IHI is also involved in rebuilding the region which suffered from the disasters, one example being the company's cooperation with the city of Soma to train those victims. Many people lost their jobs in the disaster-stricken areas, as a result for example of their workplaces having been swallowed up by the tsunami. On the other hand, there was a shortage of skilled personnel able to handle excavators, bulldozers and the like for removal of wreckage in these regions. IHI saw the need to ameliorate the situation and thus paid for all costs including transportation to send those distressed workers to an IHI training center located in the city of Ayase, Kanagawa Prefecture, so that they could obtain the license to operate heavy equipment such as cranes and excavators. As the IHI spokesperson noted, "Those people who had been displaced were able to obtain licenses to operate equipment that made work for them in joining with the rebuilding efforts."

Along with the aforementioned effort, the IHI group has contributed to relief funds for use by the devastated local governments in Fukushima Prefecture and Soma, in addition to helping secure water by providing emergency water processing equipment.

Summer cypress in fall at Hitachi Seaside Park. Dried branches and twigs from Summer cypress bushes were once used in Japan as materials to make brooms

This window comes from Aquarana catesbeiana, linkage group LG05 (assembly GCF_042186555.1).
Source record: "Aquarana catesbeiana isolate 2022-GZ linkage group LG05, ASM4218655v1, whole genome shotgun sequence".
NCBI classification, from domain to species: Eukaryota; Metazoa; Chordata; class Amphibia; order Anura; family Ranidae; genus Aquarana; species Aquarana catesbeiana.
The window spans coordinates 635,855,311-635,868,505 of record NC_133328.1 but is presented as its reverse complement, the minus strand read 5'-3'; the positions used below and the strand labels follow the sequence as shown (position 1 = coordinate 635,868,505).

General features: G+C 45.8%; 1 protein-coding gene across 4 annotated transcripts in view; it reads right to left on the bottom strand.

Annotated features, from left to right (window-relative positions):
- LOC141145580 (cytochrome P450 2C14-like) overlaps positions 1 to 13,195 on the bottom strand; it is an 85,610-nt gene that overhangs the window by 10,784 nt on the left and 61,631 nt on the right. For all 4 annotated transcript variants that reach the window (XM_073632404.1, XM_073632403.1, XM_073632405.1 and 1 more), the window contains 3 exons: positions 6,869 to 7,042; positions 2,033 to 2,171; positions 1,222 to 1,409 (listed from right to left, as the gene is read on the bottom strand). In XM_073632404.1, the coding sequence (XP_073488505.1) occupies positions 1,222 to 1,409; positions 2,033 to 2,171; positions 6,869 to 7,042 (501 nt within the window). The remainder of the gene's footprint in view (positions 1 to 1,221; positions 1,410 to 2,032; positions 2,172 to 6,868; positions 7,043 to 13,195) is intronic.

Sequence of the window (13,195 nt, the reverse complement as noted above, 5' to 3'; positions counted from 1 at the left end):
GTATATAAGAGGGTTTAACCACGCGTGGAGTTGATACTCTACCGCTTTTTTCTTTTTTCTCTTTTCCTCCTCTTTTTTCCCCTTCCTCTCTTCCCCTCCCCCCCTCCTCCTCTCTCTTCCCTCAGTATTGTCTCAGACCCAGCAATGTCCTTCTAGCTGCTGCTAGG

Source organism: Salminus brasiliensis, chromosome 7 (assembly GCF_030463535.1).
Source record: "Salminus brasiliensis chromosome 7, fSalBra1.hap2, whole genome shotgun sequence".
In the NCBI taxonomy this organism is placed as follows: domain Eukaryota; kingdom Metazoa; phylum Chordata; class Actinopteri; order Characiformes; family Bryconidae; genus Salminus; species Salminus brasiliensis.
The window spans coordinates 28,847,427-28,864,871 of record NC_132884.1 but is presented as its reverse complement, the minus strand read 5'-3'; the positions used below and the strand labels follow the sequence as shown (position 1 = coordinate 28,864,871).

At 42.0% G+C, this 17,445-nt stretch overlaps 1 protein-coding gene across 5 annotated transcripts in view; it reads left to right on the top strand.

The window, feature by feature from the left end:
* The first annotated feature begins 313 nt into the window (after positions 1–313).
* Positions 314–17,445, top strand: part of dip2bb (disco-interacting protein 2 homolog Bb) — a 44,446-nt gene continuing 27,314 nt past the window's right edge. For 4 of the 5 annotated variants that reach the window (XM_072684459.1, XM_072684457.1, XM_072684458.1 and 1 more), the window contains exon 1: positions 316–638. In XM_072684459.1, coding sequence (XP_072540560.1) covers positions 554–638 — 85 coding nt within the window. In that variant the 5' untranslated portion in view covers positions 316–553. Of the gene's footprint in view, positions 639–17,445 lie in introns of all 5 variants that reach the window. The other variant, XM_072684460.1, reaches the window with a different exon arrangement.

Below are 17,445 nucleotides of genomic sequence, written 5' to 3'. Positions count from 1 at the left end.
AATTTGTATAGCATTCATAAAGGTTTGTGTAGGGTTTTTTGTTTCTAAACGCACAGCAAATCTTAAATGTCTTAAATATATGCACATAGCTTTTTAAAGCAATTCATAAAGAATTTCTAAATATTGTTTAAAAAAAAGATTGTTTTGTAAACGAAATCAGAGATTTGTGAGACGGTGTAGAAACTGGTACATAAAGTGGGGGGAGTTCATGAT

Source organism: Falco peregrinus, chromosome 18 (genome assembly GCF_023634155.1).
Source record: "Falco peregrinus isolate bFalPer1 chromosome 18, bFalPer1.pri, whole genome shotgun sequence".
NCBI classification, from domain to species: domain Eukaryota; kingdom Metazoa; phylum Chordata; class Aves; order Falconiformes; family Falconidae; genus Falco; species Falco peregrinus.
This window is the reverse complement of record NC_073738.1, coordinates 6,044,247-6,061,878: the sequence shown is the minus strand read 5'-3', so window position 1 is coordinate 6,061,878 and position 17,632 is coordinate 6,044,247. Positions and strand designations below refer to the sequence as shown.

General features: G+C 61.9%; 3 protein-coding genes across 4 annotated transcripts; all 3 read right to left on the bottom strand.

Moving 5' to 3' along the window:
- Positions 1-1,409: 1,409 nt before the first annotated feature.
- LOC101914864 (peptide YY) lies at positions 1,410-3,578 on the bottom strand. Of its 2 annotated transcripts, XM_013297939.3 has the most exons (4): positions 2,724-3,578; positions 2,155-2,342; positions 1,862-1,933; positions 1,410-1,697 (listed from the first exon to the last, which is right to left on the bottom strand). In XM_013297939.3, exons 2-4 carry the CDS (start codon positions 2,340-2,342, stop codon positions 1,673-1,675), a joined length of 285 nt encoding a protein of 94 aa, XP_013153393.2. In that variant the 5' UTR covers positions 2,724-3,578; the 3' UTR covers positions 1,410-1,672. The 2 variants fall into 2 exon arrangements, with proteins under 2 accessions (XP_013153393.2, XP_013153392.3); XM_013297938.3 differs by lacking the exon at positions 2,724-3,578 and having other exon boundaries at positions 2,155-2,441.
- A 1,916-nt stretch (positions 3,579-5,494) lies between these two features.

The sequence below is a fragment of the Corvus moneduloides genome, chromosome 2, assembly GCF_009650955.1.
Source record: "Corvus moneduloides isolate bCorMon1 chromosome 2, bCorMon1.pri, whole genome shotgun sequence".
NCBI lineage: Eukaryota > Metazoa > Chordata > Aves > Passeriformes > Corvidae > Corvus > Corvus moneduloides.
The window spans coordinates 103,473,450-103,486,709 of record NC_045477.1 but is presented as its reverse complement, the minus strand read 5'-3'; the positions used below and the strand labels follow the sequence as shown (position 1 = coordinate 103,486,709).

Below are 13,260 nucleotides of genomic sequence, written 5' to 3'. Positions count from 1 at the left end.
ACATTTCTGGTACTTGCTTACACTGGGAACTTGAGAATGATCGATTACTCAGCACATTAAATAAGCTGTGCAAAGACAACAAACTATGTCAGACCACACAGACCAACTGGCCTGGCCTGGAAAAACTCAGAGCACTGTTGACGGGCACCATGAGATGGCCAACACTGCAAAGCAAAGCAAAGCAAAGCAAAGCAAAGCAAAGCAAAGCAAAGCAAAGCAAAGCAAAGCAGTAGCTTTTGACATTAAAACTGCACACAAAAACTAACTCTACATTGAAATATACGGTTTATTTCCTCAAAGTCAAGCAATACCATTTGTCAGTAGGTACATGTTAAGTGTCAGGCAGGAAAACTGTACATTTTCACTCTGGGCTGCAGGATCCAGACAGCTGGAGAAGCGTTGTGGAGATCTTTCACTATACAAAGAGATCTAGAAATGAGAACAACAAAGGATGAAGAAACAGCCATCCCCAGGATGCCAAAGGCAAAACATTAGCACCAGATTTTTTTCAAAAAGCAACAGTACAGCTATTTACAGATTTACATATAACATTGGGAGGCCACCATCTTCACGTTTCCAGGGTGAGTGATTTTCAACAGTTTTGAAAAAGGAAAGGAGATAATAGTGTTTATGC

Hitachi Seaside Park

Hitachi Seaside Park in Hitachinaka, Ibaraki Prefecture, is a large park extending over approximately 160 ha (see map page 7). Last year, the park attracted some 1.46 million visitors, who come to enjoy a variety of scenery and activities. In the sand dune area, for example, visitors can look down over the natural sand dunes to the vast Pacific Ocean below; the Pleasure Garden offers more than twenty-five different attractions, including a Ferris wheel affording a view from 100 meters above sea level; flowers can be viewed in abundance from the cycling course; and there are athletic facilities and a barbecue area too (reservations required).

One distinctive feature of the park is the opportunity to enjoy a variety of flowers all year round. Narcissus, tulips and nemophila in spring, zinnia and sunflowers in summer, summer cypress and cosmos in fall, and ice tulips in winter; these flowers can be enjoyed all over the park.

As a result of the Great East Japan Earthquake in March, cracks and uneven surfaces appeared in the roads, and facilities sustained damage, forcing the park to close for one month before it was able to reopen. The park assisted in the earthquake reconstruction effort by providing a domestic water supply to neighboring residents, donating cut Narcissus to schools that were unable to obtain flowers to display at their graduation ceremonies in March, and extending an invitation to the park to victims of the earthquake resident in the prefecture.

"A rock festival was held over three days in August, attended by 170,000 people," says a park official. "From around late September, approximately 30,000 summer cypress tree leaves will change color from green to red. In early and mid-October, the 3.5-ha hill will thus turn red with these summer cypress leaves and some 2 million dark red cosmos in full bloom. I hope you will come and see them for yourself."